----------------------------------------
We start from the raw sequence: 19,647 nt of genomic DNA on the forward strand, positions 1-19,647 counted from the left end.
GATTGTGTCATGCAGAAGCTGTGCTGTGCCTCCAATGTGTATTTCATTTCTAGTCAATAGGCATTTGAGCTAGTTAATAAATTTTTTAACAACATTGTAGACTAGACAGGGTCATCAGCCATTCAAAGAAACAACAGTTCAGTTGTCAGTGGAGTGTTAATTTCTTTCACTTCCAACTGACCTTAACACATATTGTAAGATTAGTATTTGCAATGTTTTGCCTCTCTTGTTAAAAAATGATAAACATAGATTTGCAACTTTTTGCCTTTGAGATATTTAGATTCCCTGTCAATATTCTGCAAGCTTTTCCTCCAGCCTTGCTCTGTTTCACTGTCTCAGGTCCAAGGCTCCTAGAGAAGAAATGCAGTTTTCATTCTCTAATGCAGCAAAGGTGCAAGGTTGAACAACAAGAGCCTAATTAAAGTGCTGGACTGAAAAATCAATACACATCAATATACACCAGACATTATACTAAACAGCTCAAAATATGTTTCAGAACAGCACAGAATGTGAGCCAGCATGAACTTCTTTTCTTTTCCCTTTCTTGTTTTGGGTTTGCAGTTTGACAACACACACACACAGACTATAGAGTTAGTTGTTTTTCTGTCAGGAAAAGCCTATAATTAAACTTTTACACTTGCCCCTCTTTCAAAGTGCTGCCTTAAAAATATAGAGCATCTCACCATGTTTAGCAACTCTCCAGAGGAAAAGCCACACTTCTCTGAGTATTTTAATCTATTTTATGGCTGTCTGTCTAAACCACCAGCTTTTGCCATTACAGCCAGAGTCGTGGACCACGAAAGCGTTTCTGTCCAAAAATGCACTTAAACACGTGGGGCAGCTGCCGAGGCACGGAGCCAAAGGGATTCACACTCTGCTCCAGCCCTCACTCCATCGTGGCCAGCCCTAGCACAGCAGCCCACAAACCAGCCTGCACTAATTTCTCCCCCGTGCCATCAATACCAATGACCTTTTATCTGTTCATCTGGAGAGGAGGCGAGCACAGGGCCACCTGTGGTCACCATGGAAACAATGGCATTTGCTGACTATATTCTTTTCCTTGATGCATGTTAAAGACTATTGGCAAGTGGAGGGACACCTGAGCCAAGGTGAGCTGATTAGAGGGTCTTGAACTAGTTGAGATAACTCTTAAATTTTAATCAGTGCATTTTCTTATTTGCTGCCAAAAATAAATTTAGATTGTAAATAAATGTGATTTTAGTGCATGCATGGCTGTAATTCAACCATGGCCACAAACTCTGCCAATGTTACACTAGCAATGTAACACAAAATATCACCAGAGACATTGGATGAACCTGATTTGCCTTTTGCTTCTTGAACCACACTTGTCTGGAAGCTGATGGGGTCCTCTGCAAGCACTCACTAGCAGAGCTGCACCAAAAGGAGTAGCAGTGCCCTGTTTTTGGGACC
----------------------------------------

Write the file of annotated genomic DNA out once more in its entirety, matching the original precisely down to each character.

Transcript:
We start from the raw sequence: 19,647 nt of genomic DNA on the forward strand, positions 1-19,647 counted from the left end.
GATTGTGTCATGCAGAAGCTGTGCTGTGCCTCCAATGTGTATTTCATTTCTAGTCAATAGGCATTTGAGCTAGTTAATAAATTTTTTAACAACATTGTAGACTAGACAGGGTCATCAGCCATTCAAAGAAACAACAGTTCAGTTGTCAGTGGAGTGTTAATTTCTTTCACTTCCAACTGACCTTAACACATATTGTAAGATTAGTATTTGCAATGTTTTGCCTCTCTTGTTAAAAAATGATAAACATAGATTTGCAACTTTTTGCCTTTGAGATATTTAGATTCCCTGTCAATATTCTGCAAGCTTTTCCTCCAGCCTTGCTCTGTTTCACTGTCTCAGGTCCAAGGCTCCTAGAGAAGAAATGCAGTTTTCATTCTCTAATGCAGCAAAGGTGCAAGGTTGAACAACAAGAGCCTAATTAAAGTGCTGGACTGAAAAATCAATACACATCAATATACACCAGACATTATACTAAACAGCTCAAAATATGTTTCAGAACAGCACAGAATGTGAGCCAGCATGAACTTCTTTTCTTTTCCCTTTCTTGTTTTGGGTTTGCAGTTTGACAACACACACACACAGACTATAGAGTTAGTTGTTTTTCTGTCAGGAAAAGCCTATAATTAAACTTTTACACTTGCCCCTCTTTCAAAGTGCTGCCTTAAAAATATAGAGCATCTCACCATGTTTAGCAACTCTCCAGAGGAAAAGCCACACTTCTCTGAGTATTTTAATCTATTTTATGGCTGTCTGTCTAAACCACCAGCTTTTGCCATTACAGCCAGAGTCGTGGACCACGAAAGCGTTTCTGTCCAAAAATGCACTTAAACACGTGGGGCAGCTGCCGAGGCACGGAGCCAAAGGGATTCACACTCTGCTCCAGCCCTCACTCCATCGTGGCCAGCCCTAGCACAGCAGCCCACAAACCAGCCTGCACTAATTTCTCCCCCGTGCCATCAATACCAATGACCTTTTATCTGTTCATCTGGAGAGGAGGCGAGCACAGGGCCACCTGTGGTCACCATGGAAACAATGGCATTTGCTGACTATATTCTTTTCCTTGATGCATGTTAAAGACTATTGGCAAGTGGAGGGACACCTGAGCCAAGGTGAGCTGATTAGAGGGTCTTGAACTAGTTGAGATAACTCTTAAATTTTAATCAGTGCATTTTCTTATTTGCTGCCAAAAATAAATTTAGATTGTAAATAAATGTGATTTTAGTGCATGCATGGCTGTAATTCAACCATGGCCACAAACTCTGCCAATGTTACACTAGCAATGTAACACAAAATATCACCAGAGACATTGGATGAACCTGATTTGCCTTTTGCTTCTTGAACCACACTTGTCTGGAAGCTGATGGGGTCCTCTGCAAGCACTCACTAGCAGAGCTGCACCAAAAGGAGTAGCAGTGCCCTGTTTTTGGGACC